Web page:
DENVER -- A co-worker who complained about Charles Corry's language on the job is an evangelical Christian who believes it's a sin to take the Lord's name in vain.

"But I don't necessarily believe everyone has to follow what I believe," Lynda Fowler testified Tuesday in federal court. "I just feel like they need to be respectful."Fowler's comments came in a Denver trial about the use of expletives and vulgarities in the workplace. Corry, who lost his job after Fowler complained about his language, sued the management consulting company that supervised his work as a contract employee on the US WEST Yellow Pages.

Now employed elsewhere, Corry wants the seven-member federal jury to award him money damages for religious discrimination, for retaliation after he complained and for interference with his contract with a third company that placed him in the US WEST job.

Corry is a Buddhist. He claims a supervisor ordered him to follow the Judeo-Christian Ten Commandments after Fowler complained about his language. The commandments prohibit the use of the word "God" as an expletive.

Corry filed a written complaint of religious discrimination. Within days, he was fired.

Minnesota-based Analysts International Corp., defendant in the case, claims no one told Fowler to follow the Ten Commandments -- only to watch his language around co-workers.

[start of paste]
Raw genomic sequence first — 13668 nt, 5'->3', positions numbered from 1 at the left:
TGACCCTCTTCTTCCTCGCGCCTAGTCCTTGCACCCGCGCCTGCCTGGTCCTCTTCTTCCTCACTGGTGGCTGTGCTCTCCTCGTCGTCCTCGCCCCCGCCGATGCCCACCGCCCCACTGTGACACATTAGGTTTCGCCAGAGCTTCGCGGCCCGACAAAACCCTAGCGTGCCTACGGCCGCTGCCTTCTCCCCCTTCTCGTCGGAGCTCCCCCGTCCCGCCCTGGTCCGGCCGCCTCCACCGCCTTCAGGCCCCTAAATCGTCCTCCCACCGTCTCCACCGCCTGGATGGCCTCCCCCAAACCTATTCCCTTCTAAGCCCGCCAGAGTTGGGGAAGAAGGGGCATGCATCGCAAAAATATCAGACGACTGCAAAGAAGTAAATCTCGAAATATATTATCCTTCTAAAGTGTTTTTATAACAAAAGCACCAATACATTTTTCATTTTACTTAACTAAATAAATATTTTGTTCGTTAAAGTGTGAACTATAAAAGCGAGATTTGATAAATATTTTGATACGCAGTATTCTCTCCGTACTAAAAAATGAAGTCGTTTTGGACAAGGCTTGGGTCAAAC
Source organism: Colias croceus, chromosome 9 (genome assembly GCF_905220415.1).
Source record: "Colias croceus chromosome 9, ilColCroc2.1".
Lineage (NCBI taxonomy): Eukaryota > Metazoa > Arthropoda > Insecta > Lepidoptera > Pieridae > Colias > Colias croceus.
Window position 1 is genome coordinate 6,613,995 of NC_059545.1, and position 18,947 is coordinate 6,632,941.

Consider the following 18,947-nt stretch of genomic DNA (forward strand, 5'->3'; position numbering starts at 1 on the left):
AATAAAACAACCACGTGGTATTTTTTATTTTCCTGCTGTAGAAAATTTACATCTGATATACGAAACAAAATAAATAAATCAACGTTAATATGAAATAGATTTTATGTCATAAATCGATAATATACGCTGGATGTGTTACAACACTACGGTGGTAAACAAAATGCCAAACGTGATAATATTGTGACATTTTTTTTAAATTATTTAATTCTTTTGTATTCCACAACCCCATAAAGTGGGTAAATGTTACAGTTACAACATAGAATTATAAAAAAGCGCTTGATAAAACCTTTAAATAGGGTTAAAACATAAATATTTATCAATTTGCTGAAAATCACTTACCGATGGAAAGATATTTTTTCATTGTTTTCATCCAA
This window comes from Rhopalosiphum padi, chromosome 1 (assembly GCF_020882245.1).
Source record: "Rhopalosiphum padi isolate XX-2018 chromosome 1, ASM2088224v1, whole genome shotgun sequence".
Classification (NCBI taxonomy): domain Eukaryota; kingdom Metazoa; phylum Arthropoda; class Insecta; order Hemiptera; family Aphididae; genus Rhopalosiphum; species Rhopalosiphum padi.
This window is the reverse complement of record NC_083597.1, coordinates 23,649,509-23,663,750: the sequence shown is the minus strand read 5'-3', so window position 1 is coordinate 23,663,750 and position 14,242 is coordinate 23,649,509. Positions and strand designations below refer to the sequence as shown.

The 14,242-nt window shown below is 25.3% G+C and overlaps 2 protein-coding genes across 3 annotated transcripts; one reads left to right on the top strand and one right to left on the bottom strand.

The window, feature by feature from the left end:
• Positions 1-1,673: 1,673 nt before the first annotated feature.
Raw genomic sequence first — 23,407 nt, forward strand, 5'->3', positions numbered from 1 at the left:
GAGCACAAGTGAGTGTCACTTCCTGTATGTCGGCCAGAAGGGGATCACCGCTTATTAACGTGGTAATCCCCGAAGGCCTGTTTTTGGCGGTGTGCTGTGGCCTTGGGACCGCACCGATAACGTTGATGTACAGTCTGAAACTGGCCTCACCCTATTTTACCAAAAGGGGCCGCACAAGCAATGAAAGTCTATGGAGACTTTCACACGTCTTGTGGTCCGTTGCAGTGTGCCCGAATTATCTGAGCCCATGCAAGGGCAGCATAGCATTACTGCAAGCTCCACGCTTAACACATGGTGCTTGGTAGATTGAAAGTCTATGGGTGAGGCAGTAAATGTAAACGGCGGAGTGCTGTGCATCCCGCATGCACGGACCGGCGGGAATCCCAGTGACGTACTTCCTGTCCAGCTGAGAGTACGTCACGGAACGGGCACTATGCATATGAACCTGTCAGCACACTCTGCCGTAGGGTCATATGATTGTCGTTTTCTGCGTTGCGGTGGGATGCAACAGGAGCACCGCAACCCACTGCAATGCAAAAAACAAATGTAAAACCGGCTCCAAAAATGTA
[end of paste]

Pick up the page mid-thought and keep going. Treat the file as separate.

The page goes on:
Fowler works for US WEST as a computer programmer. She testified that Corry sat only a couple of feet from her -- "as close as you would sit at a dinner table" -- for a month or two as they did computer work on the Yellow Pages in 1995.

She said Corry, who is an ex-Marine with a doctoral degree, laced his everyday talk with "God" and other expletives and profanities, even when he didn't seem angry.

"The longer it went on, the more it started to grate on my nerves. . . . He has a pretty strong, loud voice anyway. I mean, it carries."

"It was definitely on a daily basis. It was sometimes hourly. I don't say necessarily every single sentence, but it seemed to be part of his normal language, just the way he talked."

She said she never asked Corry to watch his language because she had overheard him saying negative things about women. "I felt like, if I had tried to approach him and explain my concern about his language, that he would have just blown me off."

She complained to a supervisor after "I couldn't just turn it out any more. It was distracting me in my work."

Fowler said others in the workplace also used offensive language but less frequently than Corry did.

Cross-examined by Corry's attorney, Mark Bove, Fowler said she belongs to Calvary Temple, a Christian congregation in Denver, and attended a Bible college in Montana for a year.

She said she believes the Bible discourages the use of vulgar language and that using the Lord's name as an expletive is a violation of the Ten Commandments and a sin.